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The dialog box is a password challenge, and I'd like to catch/trace/observe the code (hopefully the password-checking code) that gets executed right after clicking the OK button of the dialog box.

I can't seem to find a way to do this in IDA. What's the correct sequence of actions in IDA to accomplish this?

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5 Answers 5

This will probably be much easier to do if you use a debugger to dynamically analyze the process than with static analysis.

If the application uses the plain windows API, you could try a software like spy++ to get the address of the dialog procedure, which is called whenever something interesting happens within the dialog Or, you could place a breakpoint on then DialogBox API functions (there are several of them, DialogBoxA for ascii strings, DialogBoxW for wide char strings, and some DialogBoxEx variants). Once you know the address, you can look up that in IDA.

If the application uses some window toolkit (like gtk, qt, swing if it's a java application, whatever), this might be a bit harder, because these toolkits will probably use only a small subset of the Windows API and do the event handling themselves. It might, however, still be successful if you place a breakpoint on GetWindowText and/or GetDlgItemText (again, in several A/W/Ex variants) to check when and where the application actually reads what you've entered.

If, for some reason, you absolutely can't use a debugger and have to use IDA only, you can still try to cross-reference the above functions and work your way from there. But, since you don't know which of the cross-references is used in the password checking code, this will probably be much harder/more time consuming.

Apart from this, some of the ideas in my answer to a similar question might help you.

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Initially, you could simply search for any strings which are printed in the dialog box, and the code which is executed after user input should be easy to locate thereafter, providing no obfuscation has been employed. For example, in IDA Pro:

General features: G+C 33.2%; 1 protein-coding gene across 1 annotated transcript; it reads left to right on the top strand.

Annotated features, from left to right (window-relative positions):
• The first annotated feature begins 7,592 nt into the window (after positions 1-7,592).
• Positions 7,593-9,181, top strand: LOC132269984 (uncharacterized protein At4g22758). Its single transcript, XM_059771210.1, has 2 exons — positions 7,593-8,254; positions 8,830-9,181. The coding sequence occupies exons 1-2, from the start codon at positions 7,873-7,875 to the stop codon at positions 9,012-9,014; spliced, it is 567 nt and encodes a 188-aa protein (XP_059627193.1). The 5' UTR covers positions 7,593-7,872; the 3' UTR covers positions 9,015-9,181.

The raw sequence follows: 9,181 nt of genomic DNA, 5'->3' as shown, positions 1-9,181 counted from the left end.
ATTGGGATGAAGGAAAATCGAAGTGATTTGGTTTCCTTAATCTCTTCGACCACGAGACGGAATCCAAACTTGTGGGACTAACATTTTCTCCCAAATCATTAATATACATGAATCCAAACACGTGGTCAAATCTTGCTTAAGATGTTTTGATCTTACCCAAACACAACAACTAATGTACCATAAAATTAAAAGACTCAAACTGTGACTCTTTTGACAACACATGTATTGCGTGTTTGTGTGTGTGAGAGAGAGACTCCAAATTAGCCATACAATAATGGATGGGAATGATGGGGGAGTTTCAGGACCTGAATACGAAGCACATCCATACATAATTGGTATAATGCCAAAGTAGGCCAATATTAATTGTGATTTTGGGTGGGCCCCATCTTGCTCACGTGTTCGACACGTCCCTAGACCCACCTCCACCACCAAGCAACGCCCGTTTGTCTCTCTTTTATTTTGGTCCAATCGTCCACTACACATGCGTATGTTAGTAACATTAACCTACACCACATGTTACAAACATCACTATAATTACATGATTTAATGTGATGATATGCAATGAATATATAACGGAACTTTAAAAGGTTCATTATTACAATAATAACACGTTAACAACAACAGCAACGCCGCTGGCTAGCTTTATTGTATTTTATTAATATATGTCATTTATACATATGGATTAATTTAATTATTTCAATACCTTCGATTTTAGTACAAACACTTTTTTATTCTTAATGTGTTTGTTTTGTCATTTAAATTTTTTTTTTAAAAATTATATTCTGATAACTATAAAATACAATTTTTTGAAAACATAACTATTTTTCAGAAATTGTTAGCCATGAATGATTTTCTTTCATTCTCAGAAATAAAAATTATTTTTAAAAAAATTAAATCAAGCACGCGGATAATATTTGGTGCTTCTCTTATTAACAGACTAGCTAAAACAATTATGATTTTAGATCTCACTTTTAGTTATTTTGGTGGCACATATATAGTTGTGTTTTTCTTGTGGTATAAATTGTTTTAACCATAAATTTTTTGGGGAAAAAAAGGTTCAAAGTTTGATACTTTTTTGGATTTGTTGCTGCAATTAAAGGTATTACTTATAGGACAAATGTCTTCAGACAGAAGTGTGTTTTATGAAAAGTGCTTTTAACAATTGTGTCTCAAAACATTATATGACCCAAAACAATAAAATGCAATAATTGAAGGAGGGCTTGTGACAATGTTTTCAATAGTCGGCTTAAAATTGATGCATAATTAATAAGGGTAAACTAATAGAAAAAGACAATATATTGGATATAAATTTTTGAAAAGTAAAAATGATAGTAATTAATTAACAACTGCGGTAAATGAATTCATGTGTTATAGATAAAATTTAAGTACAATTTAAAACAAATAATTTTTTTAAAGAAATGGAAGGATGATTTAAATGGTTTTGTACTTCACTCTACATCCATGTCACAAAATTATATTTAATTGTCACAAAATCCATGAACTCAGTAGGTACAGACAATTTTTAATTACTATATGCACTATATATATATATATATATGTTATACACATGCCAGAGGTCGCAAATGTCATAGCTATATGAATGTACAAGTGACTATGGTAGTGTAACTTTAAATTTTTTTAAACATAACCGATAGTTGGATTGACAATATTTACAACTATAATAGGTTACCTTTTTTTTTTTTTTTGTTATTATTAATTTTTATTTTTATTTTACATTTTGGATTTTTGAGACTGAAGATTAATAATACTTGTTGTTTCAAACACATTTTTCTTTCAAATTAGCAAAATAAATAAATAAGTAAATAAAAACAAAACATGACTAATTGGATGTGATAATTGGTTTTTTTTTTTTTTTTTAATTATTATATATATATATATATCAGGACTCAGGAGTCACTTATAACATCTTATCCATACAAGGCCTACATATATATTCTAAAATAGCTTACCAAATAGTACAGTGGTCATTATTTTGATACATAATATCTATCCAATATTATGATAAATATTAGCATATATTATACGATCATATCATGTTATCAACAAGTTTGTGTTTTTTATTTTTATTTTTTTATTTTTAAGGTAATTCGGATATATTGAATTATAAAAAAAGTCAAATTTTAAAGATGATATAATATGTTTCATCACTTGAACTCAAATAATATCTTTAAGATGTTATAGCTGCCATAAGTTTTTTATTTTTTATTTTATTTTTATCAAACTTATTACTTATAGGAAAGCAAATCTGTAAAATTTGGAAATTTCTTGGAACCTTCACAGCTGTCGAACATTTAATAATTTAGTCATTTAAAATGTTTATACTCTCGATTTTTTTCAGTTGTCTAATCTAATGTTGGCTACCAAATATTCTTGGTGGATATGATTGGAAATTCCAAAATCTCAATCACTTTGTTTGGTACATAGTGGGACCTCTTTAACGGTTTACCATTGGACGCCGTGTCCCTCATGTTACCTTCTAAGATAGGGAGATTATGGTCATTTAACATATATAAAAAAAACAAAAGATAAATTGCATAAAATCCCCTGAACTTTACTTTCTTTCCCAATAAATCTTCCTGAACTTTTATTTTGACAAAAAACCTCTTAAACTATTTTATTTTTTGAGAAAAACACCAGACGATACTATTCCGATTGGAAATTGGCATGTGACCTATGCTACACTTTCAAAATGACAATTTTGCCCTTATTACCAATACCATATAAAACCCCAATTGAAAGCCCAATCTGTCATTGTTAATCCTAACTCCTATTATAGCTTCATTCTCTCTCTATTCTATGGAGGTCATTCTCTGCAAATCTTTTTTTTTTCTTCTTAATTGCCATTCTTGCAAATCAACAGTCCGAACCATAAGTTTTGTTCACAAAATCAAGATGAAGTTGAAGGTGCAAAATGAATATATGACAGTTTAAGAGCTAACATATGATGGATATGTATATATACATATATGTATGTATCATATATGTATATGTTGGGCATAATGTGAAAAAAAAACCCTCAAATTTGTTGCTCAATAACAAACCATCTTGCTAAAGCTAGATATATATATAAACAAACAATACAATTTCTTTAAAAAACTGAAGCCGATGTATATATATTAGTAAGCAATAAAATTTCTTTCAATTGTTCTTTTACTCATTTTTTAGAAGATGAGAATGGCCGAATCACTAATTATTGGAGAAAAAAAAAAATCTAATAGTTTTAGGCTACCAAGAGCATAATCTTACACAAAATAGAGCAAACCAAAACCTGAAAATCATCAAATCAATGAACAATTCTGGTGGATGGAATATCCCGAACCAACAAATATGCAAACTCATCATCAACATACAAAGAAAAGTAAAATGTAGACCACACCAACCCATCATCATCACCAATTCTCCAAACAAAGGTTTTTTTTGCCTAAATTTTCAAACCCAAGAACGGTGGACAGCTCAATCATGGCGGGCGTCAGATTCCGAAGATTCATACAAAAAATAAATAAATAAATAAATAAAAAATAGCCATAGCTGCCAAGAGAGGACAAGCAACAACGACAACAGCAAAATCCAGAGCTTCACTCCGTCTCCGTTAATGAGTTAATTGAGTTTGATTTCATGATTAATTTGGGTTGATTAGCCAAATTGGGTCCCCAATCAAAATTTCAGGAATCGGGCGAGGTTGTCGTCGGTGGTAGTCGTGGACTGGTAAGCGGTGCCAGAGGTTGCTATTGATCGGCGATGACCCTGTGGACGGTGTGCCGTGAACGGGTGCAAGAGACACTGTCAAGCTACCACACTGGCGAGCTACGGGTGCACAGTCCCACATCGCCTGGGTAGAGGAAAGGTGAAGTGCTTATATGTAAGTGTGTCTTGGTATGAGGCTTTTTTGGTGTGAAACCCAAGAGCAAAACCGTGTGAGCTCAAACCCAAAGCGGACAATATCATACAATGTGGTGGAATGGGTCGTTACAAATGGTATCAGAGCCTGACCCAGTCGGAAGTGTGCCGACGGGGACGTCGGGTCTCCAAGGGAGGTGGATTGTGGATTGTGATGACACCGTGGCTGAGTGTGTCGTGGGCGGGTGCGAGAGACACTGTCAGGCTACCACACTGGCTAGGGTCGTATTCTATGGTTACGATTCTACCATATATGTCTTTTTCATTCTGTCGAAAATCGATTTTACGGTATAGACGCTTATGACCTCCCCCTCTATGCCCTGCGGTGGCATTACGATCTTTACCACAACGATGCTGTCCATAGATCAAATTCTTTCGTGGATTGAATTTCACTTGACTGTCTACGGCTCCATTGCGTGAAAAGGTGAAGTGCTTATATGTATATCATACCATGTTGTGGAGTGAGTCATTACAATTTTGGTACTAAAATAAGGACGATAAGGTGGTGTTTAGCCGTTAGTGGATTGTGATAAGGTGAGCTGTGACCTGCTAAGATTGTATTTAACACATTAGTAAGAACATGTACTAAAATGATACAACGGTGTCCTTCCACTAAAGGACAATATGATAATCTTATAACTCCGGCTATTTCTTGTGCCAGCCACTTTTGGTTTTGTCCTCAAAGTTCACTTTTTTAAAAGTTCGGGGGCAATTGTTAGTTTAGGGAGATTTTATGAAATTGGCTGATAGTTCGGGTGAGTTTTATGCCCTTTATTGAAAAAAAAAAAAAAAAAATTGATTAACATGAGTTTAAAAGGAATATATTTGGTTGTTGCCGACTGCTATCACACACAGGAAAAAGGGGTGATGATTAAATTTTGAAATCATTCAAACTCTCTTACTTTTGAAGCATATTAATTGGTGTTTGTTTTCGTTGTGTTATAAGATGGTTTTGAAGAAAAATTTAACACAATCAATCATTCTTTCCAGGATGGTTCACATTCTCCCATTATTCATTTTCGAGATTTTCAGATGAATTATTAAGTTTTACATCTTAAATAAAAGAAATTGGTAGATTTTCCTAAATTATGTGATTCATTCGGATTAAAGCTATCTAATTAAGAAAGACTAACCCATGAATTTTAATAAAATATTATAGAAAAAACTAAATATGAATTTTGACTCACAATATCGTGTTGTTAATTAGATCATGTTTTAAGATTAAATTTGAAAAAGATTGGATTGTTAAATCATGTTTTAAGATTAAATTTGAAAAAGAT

enter image description here

If it's a simple password crackme, you should be looking for code which iterates through each character of a string, i.e. the user input, and compares it to some hardcoded value. Alternatively, as others have elaborated, you could look for specific uses of the Win32 API and find cross-references.

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1  
The problem with this approach is, if it's a windows dialog, it'll be defined in some resource in the exe file, not in code/data, and you won't find the strings anywhere in IDA. –  Guntram Blohm Jul 31 at 17:43
    
Although you can load rsrc segment in IDA if I remember right? –  Dominik Antal Aug 7 at 15:14
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@DominikAntal: Yes, before the auto-analysis, IDA provides a 'load resource segment' checkbox option. –  JamalS Aug 7 at 15:14

I'd run the target and let it to show the dialog box, then I'd attach it to debugger. I'd break into the debugger, switching between the threads till I see which one called dialog box. If found I'd print the call stack.

Static analysis may be difficult if the dialog box is called via an address calculated runtime (virtual function) but you can always try the method above.

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Sometimes you'll see a RegisterClass(Ex) call with a pointer to a structure which includes a function pointer to a function which processes events. That callback is where you usually want to look, specifically for a Msg of WM_COMMAND and a wParam of 0xC8.

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Not sure which of the above answers I should accept. I'll just report here what worked for me, using just IDA:

  1. Since the main window and main menu already exist upon firing up the program, I looked for a breakpoint that has the password challenge dialog as its downstream. In this case, it was a FileOpen subroutine.
  2. Clicking the File -> Open menu item and choosing the password protected file causes the breakpoint to be hit, pausing the execution of the program.
  3. Keep on stepping over until the password challenge dialog box pops up.
  4. Backtrack by setting last executed instruction as breakpoint.
  5. Repeat steps 2 to 4 until the code firing up the dialog box is identified.

Checking for strings such as "check", "password" and other prospective keywords didn't work as they're nowhere to be found.

Luckily, in the course of the process, a subroutine labeled as "chk_pass" was encountered, and I was able to extract the password from the EDX register at which the password was momentarily stored.

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